The U.S. Department of Health and Human Services (HHS) has issued a report discussing the use of negotiated risk agreements (NRAs) in long-term care facilities in order to provide an appropriate balance between residents’ autonomy and safety.
The content of a typical NRA includes:
• the behavior or resident preference of concern to the provider • the potential or actual risk • the resident preferences and potential provider accommodations or suggested alternatives to the behavior that reduce risk while meeting resident preferences • a negotiated resolution
• the resident’s acknowledgement and acceptance of the potential negative consequences of his or her actions
Over the past decade, many assisted living providers have adopted NRAs, and several states have regulatory provisions regarding their use.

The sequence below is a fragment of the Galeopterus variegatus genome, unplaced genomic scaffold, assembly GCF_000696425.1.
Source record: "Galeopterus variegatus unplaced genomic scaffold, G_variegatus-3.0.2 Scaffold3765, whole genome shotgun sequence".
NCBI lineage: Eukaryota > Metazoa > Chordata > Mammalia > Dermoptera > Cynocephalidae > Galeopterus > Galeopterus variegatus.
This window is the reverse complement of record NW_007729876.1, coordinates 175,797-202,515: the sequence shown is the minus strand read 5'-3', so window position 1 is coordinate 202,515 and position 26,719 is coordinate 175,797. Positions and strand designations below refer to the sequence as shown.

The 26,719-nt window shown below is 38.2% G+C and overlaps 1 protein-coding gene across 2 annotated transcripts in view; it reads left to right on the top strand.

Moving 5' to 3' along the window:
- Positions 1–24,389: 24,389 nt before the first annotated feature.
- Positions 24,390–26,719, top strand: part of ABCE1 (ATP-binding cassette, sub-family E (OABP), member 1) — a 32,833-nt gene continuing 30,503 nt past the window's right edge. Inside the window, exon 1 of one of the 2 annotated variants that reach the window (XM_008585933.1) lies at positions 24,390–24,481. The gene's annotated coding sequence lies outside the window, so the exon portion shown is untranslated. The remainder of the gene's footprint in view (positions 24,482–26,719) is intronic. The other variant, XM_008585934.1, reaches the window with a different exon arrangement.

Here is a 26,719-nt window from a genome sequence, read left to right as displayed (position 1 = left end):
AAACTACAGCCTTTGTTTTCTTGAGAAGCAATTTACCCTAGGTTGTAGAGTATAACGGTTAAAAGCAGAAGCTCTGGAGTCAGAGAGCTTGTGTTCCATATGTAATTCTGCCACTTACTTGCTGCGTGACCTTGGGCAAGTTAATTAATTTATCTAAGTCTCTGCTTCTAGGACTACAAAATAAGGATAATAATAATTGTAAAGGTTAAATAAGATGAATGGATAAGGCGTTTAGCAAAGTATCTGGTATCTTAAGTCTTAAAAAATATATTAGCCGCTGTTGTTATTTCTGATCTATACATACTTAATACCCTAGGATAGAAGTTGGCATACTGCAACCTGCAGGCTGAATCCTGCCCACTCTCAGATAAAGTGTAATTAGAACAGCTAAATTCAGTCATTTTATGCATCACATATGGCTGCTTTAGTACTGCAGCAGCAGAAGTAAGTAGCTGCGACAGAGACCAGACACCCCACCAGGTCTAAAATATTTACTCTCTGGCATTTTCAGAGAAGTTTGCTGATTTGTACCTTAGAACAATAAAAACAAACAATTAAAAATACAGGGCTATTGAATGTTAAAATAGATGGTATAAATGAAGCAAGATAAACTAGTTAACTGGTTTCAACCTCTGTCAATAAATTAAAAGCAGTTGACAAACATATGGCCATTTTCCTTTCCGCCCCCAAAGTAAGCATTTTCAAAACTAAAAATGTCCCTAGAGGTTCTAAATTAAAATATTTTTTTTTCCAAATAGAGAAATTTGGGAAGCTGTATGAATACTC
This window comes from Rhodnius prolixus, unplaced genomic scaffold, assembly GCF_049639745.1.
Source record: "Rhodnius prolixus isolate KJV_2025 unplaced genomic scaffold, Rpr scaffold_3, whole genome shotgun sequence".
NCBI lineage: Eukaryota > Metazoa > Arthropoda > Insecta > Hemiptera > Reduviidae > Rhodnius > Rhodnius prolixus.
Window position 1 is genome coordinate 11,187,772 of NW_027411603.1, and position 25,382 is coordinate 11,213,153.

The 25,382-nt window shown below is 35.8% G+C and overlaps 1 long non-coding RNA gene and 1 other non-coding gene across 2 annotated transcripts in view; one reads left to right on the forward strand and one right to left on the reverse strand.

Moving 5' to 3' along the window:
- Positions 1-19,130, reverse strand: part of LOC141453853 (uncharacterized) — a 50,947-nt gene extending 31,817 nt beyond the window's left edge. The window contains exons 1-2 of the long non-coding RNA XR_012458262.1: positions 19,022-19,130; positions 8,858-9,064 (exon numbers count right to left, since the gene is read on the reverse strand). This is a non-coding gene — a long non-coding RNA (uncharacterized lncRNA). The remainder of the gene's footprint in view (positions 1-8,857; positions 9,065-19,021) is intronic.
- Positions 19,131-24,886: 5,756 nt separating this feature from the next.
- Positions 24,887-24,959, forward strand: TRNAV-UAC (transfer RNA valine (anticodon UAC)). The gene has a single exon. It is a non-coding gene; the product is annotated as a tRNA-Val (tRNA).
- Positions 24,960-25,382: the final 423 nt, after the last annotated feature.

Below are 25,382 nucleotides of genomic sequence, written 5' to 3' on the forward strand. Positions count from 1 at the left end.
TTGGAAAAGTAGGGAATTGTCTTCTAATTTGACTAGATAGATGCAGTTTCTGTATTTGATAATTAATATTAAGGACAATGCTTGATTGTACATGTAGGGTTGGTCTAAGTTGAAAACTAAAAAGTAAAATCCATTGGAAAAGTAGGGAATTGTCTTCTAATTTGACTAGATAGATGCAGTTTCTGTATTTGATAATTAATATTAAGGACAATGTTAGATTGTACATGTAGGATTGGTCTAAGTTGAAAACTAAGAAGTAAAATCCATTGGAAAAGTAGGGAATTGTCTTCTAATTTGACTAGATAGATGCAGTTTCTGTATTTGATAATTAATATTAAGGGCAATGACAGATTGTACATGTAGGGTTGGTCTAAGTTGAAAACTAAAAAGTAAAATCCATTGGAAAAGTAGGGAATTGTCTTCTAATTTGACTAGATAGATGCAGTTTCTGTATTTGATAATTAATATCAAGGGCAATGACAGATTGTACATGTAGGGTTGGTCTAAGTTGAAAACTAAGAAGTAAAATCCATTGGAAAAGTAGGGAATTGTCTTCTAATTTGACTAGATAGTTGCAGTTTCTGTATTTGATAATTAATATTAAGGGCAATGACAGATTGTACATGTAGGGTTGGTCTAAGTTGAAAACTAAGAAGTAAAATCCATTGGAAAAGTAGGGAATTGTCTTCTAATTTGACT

For example, Illinois has the strongest statement of a resident’s right to assume risk, stating a resident has the right “to direct his or her own care and negotiate the terms of his or her own care,” and “to refuse services unless such services are court ordered or the health, safety, or welfare of other individuals is endangered by the refusal, and to be advised of the consequences of that refusal.”
The Illinois statute regarding NRAs provides that a “responsible party” may sign a risk agreement as a proxy for the resident.
The Illinois statute regulating the use of NRAs can be found here.
To view the report: